Navient also allegedly originated predatory subprime private loans to students attending for-profit schools and colleges with low graduation rates, even though it knew that a very high percentage of such borrowers would be unable to repay the loans, the press release said.
Navient allegedly made these risky subprime loans as “an inducement to get schools to use Navient as a preferred lender” for highly-profitable federal and “prime” private loans, snaring unknowing borrowers and their families debts they could never repay.
Under the settlement, Navient will cancel the remaining balance on more than $1.7 billion in subprime private student loan balances owed by more than 66,000 borrowers nationwide.
In addition, Navient will pay $142.5 million to the attorneys general.
A total of $95 million in restitution payments of about $260 each will be distributed to approximately 350,000 federal loan borrowers who were placed in certain types of long-term forbearances.
Navient’s conduct impacted everyone from students who enrolled in colleges and universities immediately after high school to mid-career students who dropped out after enrolling in a for-profit school in the early to mid-2000s.
As part of the settlement, Delaware will receive a total of $400,000 in restitution payments for 1,528 federal loan borrowers.
The settlement requires Navient to explain the benefits of income-driven repayment plans and to offer to estimate income-driven payment amounts before placing borrowers into optional forbearances.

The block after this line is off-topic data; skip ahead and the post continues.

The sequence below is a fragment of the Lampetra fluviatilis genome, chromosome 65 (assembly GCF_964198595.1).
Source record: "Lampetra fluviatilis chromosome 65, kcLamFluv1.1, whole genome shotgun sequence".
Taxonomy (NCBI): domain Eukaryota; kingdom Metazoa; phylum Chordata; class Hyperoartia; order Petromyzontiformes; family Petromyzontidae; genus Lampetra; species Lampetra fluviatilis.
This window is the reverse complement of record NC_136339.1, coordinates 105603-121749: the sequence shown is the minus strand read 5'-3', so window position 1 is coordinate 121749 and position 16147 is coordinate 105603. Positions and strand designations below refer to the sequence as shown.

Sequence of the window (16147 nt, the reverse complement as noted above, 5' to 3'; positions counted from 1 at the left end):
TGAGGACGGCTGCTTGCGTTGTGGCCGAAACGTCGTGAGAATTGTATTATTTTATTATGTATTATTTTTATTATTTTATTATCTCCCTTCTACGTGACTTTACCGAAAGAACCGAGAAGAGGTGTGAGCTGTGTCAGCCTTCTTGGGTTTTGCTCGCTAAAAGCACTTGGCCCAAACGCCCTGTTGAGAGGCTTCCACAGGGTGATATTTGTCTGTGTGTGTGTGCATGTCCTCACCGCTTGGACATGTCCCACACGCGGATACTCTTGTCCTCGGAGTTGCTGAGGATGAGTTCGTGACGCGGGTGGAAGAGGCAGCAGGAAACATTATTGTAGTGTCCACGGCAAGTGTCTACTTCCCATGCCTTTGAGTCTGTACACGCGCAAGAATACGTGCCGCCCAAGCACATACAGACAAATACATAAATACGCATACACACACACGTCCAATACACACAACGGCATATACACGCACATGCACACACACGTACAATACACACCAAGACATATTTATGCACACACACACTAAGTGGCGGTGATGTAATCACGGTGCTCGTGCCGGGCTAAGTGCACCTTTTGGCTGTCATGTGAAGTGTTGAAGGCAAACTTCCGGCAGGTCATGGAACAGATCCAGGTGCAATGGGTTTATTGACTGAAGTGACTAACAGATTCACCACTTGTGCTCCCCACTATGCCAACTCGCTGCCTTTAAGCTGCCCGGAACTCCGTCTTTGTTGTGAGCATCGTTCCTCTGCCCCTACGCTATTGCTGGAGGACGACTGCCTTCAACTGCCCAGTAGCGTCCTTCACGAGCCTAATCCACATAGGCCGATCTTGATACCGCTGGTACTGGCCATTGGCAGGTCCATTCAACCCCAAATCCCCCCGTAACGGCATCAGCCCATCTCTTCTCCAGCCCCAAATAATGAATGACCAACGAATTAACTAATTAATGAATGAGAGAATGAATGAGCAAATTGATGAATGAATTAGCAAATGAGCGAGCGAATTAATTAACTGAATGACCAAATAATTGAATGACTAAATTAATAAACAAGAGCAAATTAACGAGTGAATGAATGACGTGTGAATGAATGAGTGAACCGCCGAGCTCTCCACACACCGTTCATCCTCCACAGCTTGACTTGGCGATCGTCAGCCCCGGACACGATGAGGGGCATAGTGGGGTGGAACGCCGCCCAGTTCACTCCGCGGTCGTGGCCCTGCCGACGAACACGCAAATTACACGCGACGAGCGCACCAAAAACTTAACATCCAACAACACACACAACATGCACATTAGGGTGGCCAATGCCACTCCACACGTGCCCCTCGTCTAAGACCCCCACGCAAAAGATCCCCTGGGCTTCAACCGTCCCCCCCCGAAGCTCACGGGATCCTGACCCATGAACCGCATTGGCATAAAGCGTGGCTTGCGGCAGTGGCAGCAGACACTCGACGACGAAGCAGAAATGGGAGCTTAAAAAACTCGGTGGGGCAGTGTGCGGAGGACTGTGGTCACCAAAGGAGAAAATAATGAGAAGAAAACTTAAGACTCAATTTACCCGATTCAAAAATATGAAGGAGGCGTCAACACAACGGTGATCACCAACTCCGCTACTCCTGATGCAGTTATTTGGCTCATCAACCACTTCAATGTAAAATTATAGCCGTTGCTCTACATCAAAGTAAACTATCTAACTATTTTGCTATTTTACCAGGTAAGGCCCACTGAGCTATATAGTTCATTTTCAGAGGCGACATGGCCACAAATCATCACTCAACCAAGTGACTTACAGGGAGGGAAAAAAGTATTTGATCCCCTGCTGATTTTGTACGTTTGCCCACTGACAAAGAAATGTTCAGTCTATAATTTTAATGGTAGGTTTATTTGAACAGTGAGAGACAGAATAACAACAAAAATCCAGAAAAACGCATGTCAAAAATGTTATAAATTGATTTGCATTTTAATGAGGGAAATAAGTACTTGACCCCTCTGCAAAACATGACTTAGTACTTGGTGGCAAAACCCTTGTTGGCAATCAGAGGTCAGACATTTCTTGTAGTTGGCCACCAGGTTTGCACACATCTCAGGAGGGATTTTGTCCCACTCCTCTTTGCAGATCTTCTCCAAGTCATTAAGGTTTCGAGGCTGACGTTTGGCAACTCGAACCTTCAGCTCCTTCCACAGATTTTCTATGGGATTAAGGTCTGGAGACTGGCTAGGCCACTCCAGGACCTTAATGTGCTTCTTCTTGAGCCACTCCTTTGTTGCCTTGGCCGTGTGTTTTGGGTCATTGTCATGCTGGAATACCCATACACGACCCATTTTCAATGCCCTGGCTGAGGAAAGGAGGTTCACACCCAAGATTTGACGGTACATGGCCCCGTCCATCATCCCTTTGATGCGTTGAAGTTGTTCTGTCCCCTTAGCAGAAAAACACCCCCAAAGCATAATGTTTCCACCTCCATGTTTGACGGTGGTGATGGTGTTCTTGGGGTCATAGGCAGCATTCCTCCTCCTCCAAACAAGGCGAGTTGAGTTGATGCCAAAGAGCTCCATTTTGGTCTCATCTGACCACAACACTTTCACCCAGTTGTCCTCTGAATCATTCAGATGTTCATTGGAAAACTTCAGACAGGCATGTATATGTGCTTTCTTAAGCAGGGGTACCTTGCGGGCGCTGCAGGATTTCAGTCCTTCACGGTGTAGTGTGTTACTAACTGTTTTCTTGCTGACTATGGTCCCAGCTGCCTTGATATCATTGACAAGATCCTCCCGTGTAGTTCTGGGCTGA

Additionally, Navient must train specialists who will advise distressed borrowers concerning alternative repayment options and counsel public service workers concerning Public Service Loan Forgiveness and related programs.
Navient also may not compensate customer service agents in a manner that incentivizes them to minimize time spent counseling borrowers.
The settlement also requires Navient to notify borrowers about the U.S. Department of Education’s recently announced PSLF limited waiver opportunity, which temporarily offers millions of qualifying public service workers the chance to have previously nonqualifying repayment periods counted toward loan forgiveness—provided that they consolidate into the Direct Loan Program and file employment certifications by October 31, 2022.
Borrowers receiving private loan debt cancellation will be notified by Navient no later than July 2022; they will also receive a refund of any payments made on the cancelled private loans after June 30, 2021.
Federal loan borrowers who are eligible for a restitution payment of approximately $260 will receive a postcard in the mail from the settlement administrator later this spring.
Federal loan borrowers who qualify for relief under this settlement do not need to take any action except to update or create their studentaid.gov account to ensure that the U.S. Department of Education has their current address. For more information, got to www.NavientAGSettlement.com.
Betsy Price is a Wilmington freelance writer who has 40 years of experience, including 15 at The News Journal in Delaware.